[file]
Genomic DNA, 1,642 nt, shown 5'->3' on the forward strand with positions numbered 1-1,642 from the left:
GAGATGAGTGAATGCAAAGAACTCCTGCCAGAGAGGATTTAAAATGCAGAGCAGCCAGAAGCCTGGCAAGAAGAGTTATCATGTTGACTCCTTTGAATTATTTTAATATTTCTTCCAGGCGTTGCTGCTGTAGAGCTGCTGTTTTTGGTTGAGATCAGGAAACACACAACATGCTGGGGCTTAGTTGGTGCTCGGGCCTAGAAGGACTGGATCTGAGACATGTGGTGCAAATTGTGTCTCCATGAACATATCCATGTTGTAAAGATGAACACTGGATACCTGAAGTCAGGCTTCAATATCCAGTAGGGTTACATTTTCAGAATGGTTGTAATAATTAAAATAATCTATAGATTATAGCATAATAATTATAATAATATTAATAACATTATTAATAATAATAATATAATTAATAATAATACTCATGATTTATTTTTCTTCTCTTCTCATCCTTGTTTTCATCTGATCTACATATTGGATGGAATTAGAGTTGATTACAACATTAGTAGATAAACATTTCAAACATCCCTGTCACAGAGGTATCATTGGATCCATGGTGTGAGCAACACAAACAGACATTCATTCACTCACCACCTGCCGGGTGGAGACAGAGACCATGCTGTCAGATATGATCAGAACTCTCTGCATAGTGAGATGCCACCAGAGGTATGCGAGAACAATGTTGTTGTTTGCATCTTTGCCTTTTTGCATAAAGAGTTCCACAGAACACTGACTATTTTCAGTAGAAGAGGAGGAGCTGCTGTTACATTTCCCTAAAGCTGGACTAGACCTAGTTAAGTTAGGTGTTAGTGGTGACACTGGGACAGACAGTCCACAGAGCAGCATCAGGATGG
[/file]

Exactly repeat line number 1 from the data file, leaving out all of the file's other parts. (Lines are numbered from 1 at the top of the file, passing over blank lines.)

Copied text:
Genomic DNA, 1,642 nt, shown 5'->3' on the forward strand with positions numbered 1-1,642 from the left: